Edward Green, renowned composer and professor of music at the Manhattan School of Music, has done the Ducal world of scholarship a lovely favor with The Cambridge Companion to Duke Ellington (Cambridge University Press). With 17 essays from scholars, musicians and even Duke’s nephew—as well as an illuminating introduction by Dr. Green himself—this volume is as necessary as it is enthralling.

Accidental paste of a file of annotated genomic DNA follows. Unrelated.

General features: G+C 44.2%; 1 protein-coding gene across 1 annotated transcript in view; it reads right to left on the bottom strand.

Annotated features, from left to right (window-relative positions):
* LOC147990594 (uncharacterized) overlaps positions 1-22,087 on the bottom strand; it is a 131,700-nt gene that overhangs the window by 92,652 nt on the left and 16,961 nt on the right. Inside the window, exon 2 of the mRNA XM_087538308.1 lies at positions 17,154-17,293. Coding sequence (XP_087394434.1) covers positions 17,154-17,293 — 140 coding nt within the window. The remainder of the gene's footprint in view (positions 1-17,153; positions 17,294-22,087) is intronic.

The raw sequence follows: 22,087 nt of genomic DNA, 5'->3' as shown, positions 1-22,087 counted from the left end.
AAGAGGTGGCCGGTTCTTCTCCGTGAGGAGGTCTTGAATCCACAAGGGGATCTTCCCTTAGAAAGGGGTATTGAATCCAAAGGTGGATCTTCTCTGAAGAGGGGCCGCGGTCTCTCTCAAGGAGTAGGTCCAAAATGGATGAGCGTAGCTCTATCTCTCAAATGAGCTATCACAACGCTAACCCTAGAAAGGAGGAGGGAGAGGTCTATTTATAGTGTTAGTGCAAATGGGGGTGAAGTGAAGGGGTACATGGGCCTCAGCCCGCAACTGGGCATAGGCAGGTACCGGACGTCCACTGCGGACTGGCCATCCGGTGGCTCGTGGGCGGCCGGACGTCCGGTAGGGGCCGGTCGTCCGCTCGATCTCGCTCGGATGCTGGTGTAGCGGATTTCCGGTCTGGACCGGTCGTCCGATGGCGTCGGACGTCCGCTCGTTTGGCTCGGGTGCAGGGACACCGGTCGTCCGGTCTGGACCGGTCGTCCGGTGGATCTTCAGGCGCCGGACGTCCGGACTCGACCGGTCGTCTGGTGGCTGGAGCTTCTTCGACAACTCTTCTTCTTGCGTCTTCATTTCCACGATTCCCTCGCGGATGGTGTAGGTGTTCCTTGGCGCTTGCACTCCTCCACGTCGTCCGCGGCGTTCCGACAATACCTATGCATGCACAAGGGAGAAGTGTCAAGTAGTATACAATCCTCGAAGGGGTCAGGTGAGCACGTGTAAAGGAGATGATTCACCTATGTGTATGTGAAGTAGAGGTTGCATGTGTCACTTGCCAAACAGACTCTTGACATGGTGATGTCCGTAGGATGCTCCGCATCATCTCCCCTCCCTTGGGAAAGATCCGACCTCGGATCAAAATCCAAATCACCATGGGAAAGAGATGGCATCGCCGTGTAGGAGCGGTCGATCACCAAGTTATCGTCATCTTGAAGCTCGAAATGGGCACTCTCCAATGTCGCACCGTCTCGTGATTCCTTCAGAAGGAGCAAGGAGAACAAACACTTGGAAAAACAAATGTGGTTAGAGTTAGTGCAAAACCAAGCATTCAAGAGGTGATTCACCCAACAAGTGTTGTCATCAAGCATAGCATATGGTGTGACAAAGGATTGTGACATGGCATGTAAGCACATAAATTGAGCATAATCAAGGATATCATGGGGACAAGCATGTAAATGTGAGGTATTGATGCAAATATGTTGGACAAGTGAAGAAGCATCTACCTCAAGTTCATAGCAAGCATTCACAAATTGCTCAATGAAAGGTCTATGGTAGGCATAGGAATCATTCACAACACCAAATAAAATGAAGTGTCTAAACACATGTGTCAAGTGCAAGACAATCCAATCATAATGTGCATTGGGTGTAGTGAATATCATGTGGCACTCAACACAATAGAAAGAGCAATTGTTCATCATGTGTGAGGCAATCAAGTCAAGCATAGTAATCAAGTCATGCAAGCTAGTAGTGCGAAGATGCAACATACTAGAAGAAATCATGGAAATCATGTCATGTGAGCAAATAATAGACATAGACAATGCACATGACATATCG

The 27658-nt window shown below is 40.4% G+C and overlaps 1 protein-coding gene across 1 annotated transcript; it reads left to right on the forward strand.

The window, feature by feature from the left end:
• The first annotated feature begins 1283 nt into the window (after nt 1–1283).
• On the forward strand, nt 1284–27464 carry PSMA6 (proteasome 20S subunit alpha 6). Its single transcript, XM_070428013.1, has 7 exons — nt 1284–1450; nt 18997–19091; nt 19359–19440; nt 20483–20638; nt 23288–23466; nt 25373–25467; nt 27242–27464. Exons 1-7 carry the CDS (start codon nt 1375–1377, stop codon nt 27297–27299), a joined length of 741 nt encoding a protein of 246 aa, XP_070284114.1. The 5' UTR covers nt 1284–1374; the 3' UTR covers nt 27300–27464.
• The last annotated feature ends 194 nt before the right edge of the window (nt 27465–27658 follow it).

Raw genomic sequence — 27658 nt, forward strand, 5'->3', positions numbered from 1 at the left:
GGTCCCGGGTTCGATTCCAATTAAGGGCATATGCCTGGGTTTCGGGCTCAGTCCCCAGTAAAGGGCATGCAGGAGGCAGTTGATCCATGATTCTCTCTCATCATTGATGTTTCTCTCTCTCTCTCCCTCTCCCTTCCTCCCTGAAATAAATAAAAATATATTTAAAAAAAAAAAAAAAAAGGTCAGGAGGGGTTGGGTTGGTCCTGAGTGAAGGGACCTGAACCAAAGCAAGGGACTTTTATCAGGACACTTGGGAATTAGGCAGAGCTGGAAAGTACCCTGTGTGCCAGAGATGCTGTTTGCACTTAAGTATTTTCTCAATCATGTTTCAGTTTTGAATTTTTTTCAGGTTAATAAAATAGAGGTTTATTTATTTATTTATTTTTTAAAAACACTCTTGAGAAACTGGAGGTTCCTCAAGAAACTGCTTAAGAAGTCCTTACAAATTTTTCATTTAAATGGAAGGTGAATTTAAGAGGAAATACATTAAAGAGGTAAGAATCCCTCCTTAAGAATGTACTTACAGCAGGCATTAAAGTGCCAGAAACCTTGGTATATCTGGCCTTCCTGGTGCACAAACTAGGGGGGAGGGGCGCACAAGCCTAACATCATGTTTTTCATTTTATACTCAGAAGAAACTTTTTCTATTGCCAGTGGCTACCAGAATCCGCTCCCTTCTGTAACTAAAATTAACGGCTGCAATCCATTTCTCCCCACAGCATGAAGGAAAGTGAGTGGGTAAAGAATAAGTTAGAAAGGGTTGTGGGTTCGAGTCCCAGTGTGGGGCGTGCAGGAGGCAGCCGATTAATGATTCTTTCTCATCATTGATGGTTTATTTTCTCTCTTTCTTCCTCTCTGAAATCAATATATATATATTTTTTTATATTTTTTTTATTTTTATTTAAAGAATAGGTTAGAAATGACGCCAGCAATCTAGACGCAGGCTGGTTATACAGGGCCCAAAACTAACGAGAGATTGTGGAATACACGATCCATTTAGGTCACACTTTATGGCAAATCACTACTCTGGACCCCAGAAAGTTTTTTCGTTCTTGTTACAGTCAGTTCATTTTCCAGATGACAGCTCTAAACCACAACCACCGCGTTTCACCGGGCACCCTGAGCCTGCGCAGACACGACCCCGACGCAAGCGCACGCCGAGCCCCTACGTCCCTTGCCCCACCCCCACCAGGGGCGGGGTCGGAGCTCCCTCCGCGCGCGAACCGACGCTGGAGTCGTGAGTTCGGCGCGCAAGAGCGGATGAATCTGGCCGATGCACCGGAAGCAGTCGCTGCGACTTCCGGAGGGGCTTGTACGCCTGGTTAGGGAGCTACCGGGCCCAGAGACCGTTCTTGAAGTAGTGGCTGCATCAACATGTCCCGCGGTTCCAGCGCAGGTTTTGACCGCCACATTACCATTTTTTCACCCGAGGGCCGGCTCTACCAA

Green’s introduction—an essay dealing with the question of just what makes Ellington’s music so enduringly important—is based on Aesthetic Realism, the philosophy of art and life founded by the great poet/scholar Eli Siegel in the early 1940s. Green studied with Siegel in the 1970s. One basic tenet of the philosophy is that “The world, art, and self explain each other: each is the aesthetic oneness of opposites.” Another core tenet is that our world’s violence and hatred can be explained through understanding the unconscious power of contempt. Says Green, “The mistake, I learned, made by people throughout history is to try to build a personality for oneself through private victories of contempt.” Citing Ellington’s open-hearted embrace of all life—its beauty, its pain, its sometimes ugliness—he writes that Duke “wanted his music to be in touch with life always; to deal with and express his feeling about the concrete world.”